As precise timekeeping became essential for the success of modernized economies, the Soviet government threw its weight behind watch production, steadily opening new factories and overhauling out-of-date facilities. The country’s efforts were bolstered by the Allied victory in World War II, which allowed them to pilfer surviving equipment from German factories. By the 1950s, Soviet watchmakers were turning out timepieces that were at least as accurate and durable as their Swiss counterparts, yet also more affordable, making them desirable across the Western world, in spite of the Cold War.
The 1950s The same but different
As the Cold War became more intense and the internal demand for watches and clocks accelerated, Gordon said, the Soviets would sometimes take shortcuts by stealing movement designs from the West, "But, almost always, once in hand, they tinkered with these designs, improving accuracy and making them more robust."
The most notorious example was in the 1950s, when a Swiss company, Zenith, produced the first wrist chronometer approved by the Swiss certifying agency, the Contrôle Officiel Suisse des Chronomètres.
1957 To the moooon
The Sputnik watch was produced, in honour of the launch of the first Soviet satellite. This watch was produced in two versions: with a central second hand and with a transparent disk with a mark in the form of a satellite instead of a second hand. In the same year, by special request, the watch Antarktida (Antarctica) with a twenty-four-hour scale, was designed. This watch was intended for the participants of the first Soviet expedition to the South Pole. Both Antarktida and Sputnik are today a collection rarity, due to the fact that both models were only in production for one year.
The first Soviet mechanical watch with an alarm function, Signal, was developed. The manufacturing of the watch-chronograph Strela with a one-hand stopwatch and 45-min minute counter commenced. Its dial had extra telemeteric and tachometric scales. Strela watches were not available for open sale, as they were specifically developed for the commanding officers of the air force.
The First Moscow Watch Factory produced the first watch under the Poljot brand.
Russian technological advances were driven by industrial needs and use. Soviet clocks and watches had to provide time signals for navigation and targeting in Soviet strategic aircraft and naval vessels. They controlled lighthouses and marine buoys in the Arctic and coordinated traffic on the the Trans-Siberian Railroad.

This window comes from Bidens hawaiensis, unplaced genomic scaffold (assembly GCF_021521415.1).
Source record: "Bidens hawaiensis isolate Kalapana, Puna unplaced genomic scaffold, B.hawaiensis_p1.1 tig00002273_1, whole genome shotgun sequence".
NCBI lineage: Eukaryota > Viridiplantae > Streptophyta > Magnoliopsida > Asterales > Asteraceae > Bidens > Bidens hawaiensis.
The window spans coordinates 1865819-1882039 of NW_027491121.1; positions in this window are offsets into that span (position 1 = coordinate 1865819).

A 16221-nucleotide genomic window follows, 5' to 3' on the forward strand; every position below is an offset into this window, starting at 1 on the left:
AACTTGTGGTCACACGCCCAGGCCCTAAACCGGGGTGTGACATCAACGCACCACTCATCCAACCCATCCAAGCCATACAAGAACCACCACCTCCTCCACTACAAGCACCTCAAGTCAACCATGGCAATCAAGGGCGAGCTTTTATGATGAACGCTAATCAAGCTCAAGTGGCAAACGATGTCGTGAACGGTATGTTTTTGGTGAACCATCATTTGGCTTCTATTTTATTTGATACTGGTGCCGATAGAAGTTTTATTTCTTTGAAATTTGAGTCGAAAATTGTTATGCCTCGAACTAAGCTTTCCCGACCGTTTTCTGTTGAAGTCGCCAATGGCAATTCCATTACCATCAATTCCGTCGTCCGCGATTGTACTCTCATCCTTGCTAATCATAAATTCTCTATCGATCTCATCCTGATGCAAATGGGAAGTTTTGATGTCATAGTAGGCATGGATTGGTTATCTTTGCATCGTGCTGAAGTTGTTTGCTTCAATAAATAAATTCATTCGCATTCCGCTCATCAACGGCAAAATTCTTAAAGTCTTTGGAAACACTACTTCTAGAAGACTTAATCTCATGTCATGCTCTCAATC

"I work as a designing engineer, and I've always been fascinated by the Russian way of engineering, said Philipp Thommen, another collector of Soviet watches, who is based in Switzerland. "Complex engineering is something anyone can do. But the Soviet designs are, in their simplicity, still the most effective and reliable in the world."
Gordon said: "It is really in the specialized application of watches and clocks that Russian watches are interesting. By the 1960s, their mass-produced wristwatches employed sophisticated shock protection and hairsprings that the Swiss were only using rarely and in high-quality watches.
"Wherever there was technology that was appropriate for the accuracy or the robustness of the watches and it wasn't a complication for the sake of being a complication, the Russians were quicker to adapt it than the Swiss.
According to Gordon, the Soviet factories had little interest in producing status watches. Still, they were not completely egalitarian, and his collection includes some gold watches made after World War II for party members. "But even there, the aesthetic is very different. It's a very utilitarian aesthetic," he said.
An exception to that rule are the propaganda clocks and watches, produced in small numbers in the revolutionary and Stalinist years, and in a sudden burst of bright, "high-design" faces in the late 1980s and early 1990s, extolling Mikhail Gorbachev's policies of perestroika and glasnost. These have become popular with collectors, as have the Vostok watches, with military-themed dials, which were the official timepieces of the Soviet Army in the 1980s.
In the 1950s, these watches were mostly domestic products, but in the early 1960s, Soviet watches were slowly recognized by other nations. As tensions softened and international exchange became more possible, the export market became huge for the Soviets.